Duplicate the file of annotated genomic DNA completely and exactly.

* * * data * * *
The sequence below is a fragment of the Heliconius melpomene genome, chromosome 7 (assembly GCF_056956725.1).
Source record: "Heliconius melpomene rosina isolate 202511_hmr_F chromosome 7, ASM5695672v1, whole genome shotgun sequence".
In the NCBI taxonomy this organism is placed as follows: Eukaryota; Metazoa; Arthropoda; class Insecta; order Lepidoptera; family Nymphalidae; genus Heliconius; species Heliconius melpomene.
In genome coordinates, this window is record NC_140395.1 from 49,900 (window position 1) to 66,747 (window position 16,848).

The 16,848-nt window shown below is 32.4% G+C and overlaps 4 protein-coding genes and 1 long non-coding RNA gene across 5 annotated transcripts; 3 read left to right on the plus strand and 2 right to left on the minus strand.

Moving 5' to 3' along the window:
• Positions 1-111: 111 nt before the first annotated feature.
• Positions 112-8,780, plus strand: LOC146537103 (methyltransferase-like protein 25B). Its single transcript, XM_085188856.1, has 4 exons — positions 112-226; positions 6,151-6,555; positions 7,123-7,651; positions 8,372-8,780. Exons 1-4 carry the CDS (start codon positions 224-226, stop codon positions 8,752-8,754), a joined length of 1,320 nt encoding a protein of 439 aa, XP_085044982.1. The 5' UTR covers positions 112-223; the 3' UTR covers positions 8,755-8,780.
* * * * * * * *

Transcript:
The sequence below is a fragment of the Heliconius melpomene genome, chromosome 7 (assembly GCF_056956725.1).
Source record: "Heliconius melpomene rosina isolate 202511_hmr_F chromosome 7, ASM5695672v1, whole genome shotgun sequence".
In the NCBI taxonomy this organism is placed as follows: Eukaryota; Metazoa; Arthropoda; class Insecta; order Lepidoptera; family Nymphalidae; genus Heliconius; species Heliconius melpomene.
In genome coordinates, this window is record NC_140395.1 from 49,900 (window position 1) to 66,747 (window position 16,848).

The 16,848-nt window shown below is 32.4% G+C and overlaps 4 protein-coding genes and 1 long non-coding RNA gene across 5 annotated transcripts; 3 read left to right on the plus strand and 2 right to left on the minus strand.

Moving 5' to 3' along the window:
• Positions 1-111: 111 nt before the first annotated feature.
• Positions 112-8,780, plus strand: LOC146537103 (methyltransferase-like protein 25B). Its single transcript, XM_085188856.1, has 4 exons — positions 112-226; positions 6,151-6,555; positions 7,123-7,651; positions 8,372-8,780. Exons 1-4 carry the CDS (start codon positions 224-226, stop codon positions 8,752-8,754), a joined length of 1,320 nt encoding a protein of 439 aa, XP_085044982.1. The 5' UTR covers positions 112-223; the 3' UTR covers positions 8,755-8,780.